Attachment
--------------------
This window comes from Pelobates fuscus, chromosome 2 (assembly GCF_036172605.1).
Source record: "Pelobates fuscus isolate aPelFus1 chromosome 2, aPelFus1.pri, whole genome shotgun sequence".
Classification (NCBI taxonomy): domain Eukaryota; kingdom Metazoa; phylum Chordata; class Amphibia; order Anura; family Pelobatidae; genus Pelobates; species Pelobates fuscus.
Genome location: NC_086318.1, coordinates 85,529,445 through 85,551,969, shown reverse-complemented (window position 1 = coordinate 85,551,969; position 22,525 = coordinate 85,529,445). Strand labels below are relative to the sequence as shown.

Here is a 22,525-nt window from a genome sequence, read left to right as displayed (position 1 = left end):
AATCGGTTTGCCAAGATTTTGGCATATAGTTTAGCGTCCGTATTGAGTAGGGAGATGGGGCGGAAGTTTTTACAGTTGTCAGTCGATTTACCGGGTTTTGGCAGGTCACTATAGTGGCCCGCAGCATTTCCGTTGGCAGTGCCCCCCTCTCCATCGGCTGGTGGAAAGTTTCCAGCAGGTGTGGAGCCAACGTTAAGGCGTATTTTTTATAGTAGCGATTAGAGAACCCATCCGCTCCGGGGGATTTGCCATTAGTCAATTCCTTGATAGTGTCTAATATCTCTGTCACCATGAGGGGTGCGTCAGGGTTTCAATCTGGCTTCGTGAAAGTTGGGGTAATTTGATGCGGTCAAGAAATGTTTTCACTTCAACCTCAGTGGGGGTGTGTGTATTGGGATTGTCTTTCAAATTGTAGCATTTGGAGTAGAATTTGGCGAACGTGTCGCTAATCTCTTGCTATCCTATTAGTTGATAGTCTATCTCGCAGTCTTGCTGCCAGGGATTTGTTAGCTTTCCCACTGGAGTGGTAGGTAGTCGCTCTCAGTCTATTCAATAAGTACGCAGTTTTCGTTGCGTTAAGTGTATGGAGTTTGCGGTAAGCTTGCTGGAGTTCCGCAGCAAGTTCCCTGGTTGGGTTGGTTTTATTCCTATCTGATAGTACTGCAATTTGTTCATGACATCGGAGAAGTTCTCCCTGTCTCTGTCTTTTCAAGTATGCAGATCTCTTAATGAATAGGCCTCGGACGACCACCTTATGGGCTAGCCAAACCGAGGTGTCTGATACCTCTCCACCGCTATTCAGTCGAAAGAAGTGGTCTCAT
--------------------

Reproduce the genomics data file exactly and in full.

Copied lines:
This window comes from Pelobates fuscus, chromosome 2 (assembly GCF_036172605.1).
Source record: "Pelobates fuscus isolate aPelFus1 chromosome 2, aPelFus1.pri, whole genome shotgun sequence".
Classification (NCBI taxonomy): domain Eukaryota; kingdom Metazoa; phylum Chordata; class Amphibia; order Anura; family Pelobatidae; genus Pelobates; species Pelobates fuscus.
Genome location: NC_086318.1, coordinates 85,529,445 through 85,551,969, shown reverse-complemented (window position 1 = coordinate 85,551,969; position 22,525 = coordinate 85,529,445). Strand labels below are relative to the sequence as shown.

Here is a 22,525-nt window from a genome sequence, read left to right as displayed (position 1 = left end):
AATCGGTTTGCCAAGATTTTGGCATATAGTTTAGCGTCCGTATTGAGTAGGGAGATGGGGCGGAAGTTTTTACAGTTGTCAGTCGATTTACCGGGTTTTGGCAGGTCACTATAGTGGCCCGCAGCATTTCCGTTGGCAGTGCCCCCCTCTCCATCGGCTGGTGGAAAGTTTCCAGCAGGTGTGGAGCCAACGTTAAGGCGTATTTTTTATAGTAGCGATTAGAGAACCCATCCGCTCCGGGGGATTTGCCATTAGTCAATTCCTTGATAGTGTCTAATATCTCTGTCACCATGAGGGGTGCGTCAGGGTTTCAATCTGGCTTCGTGAAAGTTGGGGTAATTTGATGCGGTCAAGAAATGTTTTCACTTCAACCTCAGTGGGGGTGTGTGTATTGGGATTGTCTTTCAAATTGTAGCATTTGGAGTAGAATTTGGCGAACGTGTCGCTAATCTCTTGCTATCCTATTAGTTGATAGTCTATCTCGCAGTCTTGCTGCCAGGGATTTGTTAGCTTTCCCACTGGAGTGGTAGGTAGTCGCTCTCAGTCTATTCAATAAGTACGCAGTTTTCGTTGCGTTAAGTGTATGGAGTTTGCGGTAAGCTTGCTGGAGTTCCGCAGCAAGTTCCCTGGTTGGGTTGGTTTTATTCCTATCTGATAGTACTGCAATTTGTTCATGACATCGGAGAAGTTCTCCCTGTCTCTGTCTTTTCAAGTATGCAGATCTCTTAATGAATAGGCCTCGGACGACCACCTTATGGGCTAGCCAAACCGAGGTGTCTGATACCTCTCCACCGCTATTCAGTCGAAAGAAGTGGTCTCAT